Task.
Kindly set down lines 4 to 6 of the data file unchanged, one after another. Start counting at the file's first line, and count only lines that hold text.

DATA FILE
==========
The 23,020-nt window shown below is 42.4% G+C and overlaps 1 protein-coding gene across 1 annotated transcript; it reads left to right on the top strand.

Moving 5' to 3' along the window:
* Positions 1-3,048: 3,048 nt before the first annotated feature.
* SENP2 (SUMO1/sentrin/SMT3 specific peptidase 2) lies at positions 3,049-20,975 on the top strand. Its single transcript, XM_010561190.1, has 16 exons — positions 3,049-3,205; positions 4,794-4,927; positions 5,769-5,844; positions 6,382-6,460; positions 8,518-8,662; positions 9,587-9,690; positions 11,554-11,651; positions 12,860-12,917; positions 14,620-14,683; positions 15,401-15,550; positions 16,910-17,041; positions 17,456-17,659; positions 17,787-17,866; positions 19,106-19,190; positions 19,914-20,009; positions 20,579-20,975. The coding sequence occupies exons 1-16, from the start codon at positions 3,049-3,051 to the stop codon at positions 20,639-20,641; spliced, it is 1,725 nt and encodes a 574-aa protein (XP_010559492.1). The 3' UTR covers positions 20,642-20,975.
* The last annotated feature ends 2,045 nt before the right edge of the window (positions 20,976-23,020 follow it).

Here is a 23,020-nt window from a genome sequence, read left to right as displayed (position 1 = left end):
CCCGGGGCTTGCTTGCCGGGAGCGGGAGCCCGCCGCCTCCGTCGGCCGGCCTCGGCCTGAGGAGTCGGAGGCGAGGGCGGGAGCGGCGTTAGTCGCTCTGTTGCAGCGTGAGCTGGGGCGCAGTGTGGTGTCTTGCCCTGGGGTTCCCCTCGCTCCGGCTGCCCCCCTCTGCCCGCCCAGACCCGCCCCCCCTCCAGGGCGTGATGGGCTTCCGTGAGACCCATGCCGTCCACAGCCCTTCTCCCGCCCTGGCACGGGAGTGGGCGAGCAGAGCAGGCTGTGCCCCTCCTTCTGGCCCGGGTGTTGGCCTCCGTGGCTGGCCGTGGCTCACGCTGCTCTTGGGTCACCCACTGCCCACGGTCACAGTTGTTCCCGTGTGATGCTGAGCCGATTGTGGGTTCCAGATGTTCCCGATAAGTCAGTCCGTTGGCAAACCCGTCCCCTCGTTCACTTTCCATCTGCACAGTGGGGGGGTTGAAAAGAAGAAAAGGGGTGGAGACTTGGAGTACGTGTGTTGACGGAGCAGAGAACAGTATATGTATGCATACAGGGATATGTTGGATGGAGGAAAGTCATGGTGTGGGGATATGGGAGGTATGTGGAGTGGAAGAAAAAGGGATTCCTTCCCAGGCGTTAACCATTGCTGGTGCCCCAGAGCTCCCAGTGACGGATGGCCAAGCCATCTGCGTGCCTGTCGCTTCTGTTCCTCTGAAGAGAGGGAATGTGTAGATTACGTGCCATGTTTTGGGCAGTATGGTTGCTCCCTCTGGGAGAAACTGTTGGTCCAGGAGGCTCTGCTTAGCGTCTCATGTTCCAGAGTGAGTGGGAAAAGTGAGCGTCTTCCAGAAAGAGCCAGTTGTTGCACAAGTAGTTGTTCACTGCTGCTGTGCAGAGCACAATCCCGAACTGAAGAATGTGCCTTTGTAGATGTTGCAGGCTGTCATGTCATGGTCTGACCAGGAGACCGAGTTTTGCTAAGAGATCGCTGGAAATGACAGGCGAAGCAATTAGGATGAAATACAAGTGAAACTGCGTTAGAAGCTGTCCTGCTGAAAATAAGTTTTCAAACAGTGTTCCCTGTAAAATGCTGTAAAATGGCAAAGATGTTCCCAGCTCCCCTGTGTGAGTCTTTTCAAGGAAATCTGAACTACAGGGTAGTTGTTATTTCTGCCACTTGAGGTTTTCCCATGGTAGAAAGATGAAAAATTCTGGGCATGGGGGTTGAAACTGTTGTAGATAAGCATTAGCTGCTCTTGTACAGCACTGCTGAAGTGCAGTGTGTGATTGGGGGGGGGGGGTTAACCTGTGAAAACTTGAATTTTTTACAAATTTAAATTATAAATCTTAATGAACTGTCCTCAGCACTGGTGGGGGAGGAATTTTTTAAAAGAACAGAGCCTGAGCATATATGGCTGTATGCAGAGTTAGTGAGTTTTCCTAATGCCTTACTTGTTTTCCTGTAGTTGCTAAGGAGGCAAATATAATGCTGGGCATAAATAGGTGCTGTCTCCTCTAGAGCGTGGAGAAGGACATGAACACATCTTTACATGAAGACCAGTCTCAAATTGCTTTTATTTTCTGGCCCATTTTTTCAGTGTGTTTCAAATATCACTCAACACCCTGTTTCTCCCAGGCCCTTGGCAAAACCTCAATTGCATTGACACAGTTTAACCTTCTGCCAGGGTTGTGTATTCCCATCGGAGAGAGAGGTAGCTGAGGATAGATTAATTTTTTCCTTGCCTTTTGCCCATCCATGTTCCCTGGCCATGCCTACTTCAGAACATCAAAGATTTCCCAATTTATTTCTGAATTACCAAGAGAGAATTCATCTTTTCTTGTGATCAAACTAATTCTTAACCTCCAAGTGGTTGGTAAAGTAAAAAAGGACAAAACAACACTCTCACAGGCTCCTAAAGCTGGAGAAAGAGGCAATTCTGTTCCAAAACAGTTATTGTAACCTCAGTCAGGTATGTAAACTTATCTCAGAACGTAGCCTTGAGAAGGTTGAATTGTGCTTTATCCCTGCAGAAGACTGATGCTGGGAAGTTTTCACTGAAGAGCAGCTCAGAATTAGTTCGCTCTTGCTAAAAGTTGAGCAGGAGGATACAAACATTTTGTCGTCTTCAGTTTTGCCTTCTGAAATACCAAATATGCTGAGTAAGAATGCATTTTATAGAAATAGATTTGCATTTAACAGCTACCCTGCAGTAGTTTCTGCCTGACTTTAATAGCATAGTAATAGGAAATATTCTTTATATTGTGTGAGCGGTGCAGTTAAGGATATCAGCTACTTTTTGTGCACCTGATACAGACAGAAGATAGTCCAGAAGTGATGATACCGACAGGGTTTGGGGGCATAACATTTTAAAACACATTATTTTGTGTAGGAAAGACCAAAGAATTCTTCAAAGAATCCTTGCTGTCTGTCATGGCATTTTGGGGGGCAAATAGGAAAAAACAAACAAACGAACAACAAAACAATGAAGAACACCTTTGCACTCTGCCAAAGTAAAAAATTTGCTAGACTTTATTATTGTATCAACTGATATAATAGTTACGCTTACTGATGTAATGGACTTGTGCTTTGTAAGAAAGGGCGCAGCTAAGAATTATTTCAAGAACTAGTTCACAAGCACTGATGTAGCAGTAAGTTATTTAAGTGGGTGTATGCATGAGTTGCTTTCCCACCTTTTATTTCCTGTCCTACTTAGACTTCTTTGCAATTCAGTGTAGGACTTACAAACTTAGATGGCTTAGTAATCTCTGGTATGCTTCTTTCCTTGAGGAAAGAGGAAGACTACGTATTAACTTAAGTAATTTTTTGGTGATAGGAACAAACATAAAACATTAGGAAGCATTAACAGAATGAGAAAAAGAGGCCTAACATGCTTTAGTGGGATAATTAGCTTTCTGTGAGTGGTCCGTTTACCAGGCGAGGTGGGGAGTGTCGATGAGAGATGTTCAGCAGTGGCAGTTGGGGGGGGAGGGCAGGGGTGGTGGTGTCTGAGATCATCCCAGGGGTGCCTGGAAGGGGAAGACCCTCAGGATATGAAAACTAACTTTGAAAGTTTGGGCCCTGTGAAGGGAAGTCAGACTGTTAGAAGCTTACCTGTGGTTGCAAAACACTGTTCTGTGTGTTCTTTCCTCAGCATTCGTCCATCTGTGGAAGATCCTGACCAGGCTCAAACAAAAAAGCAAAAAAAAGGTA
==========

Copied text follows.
* SENP2 (SUMO1/sentrin/SMT3 specific peptidase 2) lies at positions 3,049-20,975 on the top strand. Its single transcript, XM_010561190.1, has 16 exons — positions 3,049-3,205; positions 4,794-4,927; positions 5,769-5,844; positions 6,382-6,460; positions 8,518-8,662; positions 9,587-9,690; positions 11,554-11,651; positions 12,860-12,917; positions 14,620-14,683; positions 15,401-15,550; positions 16,910-17,041; positions 17,456-17,659; positions 17,787-17,866; positions 19,106-19,190; positions 19,914-20,009; positions 20,579-20,975. The coding sequence occupies exons 1-16, from the start codon at positions 3,049-3,051 to the stop codon at positions 20,639-20,641; spliced, it is 1,725 nt and encodes a 574-aa protein (XP_010559492.1). The 3' UTR covers positions 20,642-20,975.
* The last annotated feature ends 2,045 nt before the right edge of the window (positions 20,976-23,020 follow it).

Here is a 23,020-nt window from a genome sequence, read left to right as displayed (position 1 = left end):